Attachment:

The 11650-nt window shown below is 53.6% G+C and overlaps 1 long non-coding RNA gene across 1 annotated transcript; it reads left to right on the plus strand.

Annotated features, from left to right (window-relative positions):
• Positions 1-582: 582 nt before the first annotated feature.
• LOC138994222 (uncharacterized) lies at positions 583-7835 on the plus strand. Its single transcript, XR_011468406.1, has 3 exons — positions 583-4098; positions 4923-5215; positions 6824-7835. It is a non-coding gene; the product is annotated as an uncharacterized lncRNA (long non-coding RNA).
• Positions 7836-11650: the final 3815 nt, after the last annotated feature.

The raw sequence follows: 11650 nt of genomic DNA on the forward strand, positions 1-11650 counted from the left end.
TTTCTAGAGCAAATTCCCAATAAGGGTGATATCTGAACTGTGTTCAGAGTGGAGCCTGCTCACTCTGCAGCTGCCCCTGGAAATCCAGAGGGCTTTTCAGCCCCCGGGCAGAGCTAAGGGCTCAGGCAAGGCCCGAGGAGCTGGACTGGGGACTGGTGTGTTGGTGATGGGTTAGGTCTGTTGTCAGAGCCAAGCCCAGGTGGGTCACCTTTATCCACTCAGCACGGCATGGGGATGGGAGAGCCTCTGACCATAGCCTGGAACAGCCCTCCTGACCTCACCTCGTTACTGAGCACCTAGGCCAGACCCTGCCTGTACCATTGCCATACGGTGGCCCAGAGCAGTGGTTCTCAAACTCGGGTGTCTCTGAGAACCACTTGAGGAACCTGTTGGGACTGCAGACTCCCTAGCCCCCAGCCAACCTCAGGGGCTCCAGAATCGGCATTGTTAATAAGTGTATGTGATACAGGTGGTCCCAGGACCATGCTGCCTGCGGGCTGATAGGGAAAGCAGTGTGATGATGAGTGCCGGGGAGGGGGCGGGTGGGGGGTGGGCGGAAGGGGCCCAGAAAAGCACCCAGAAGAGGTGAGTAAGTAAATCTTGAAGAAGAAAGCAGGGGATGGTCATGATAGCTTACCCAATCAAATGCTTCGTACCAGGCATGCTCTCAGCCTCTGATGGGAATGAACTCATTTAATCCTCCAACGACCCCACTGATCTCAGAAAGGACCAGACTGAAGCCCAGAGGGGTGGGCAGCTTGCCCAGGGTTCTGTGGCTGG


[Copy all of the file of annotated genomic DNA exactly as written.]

The 11650-nt window shown below is 53.6% G+C and overlaps 1 long non-coding RNA gene across 1 annotated transcript; it reads left to right on the plus strand.

Annotated features, from left to right (window-relative positions):
• Positions 1-582: 582 nt before the first annotated feature.
• LOC138994222 (uncharacterized) lies at positions 583-7835 on the plus strand. Its single transcript, XR_011468406.1, has 3 exons — positions 583-4098; positions 4923-5215; positions 6824-7835. It is a non-coding gene; the product is annotated as an uncharacterized lncRNA (long non-coding RNA).
• Positions 7836-11650: the final 3815 nt, after the last annotated feature.

The raw sequence follows: 11650 nt of genomic DNA on the forward strand, positions 1-11650 counted from the left end.
TTTCTAGAGCAAATTCCCAATAAGGGTGATATCTGAACTGTGTTCAGAGTGGAGCCTGCTCACTCTGCAGCTGCCCCTGGAAATCCAGAGGGCTTTTCAGCCCCCGGGCAGAGCTAAGGGCTCAGGCAAGGCCCGAGGAGCTGGACTGGGGACTGGTGTGTTGGTGATGGGTTAGGTCTGTTGTCAGAGCCAAGCCCAGGTGGGTCACCTTTATCCACTCAGCACGGCATGGGGATGGGAGAGCCTCTGACCATAGCCTGGAACAGCCCTCCTGACCTCACCTCGTTACTGAGCACCTAGGCCAGACCCTGCCTGTACCATTGCCATACGGTGGCCCAGAGCAGTGGTTCTCAAACTCGGGTGTCTCTGAGAACCACTTGAGGAACCTGTTGGGACTGCAGACTCCCTAGCCCCCAGCCAACCTCAGGGGCTCCAGAATCGGCATTGTTAATAAGTGTATGTGATACAGGTGGTCCCAGGACCATGCTGCCTGCGGGCTGATAGGGAAAGCAGTGTGATGATGAGTGCCGGGGAGGGGGCGGGTGGGGGGTGGGCGGAAGGGGCCCAGAAAAGCACCCAGAAGAGGTGAGTAAGTAAATCTTGAAGAAGAAAGCAGGGGATGGTCATGATAGCTTACCCAATCAAATGCTTCGTACCAGGCATGCTCTCAGCCTCTGATGGGAATGAACTCATTTAATCCTCCAACGACCCCACTGATCTCAGAAAGGACCAGACTGAAGCCCAGAGGGGTGGGCAGCTTGCCCAGGGTTCTGTGGCTGG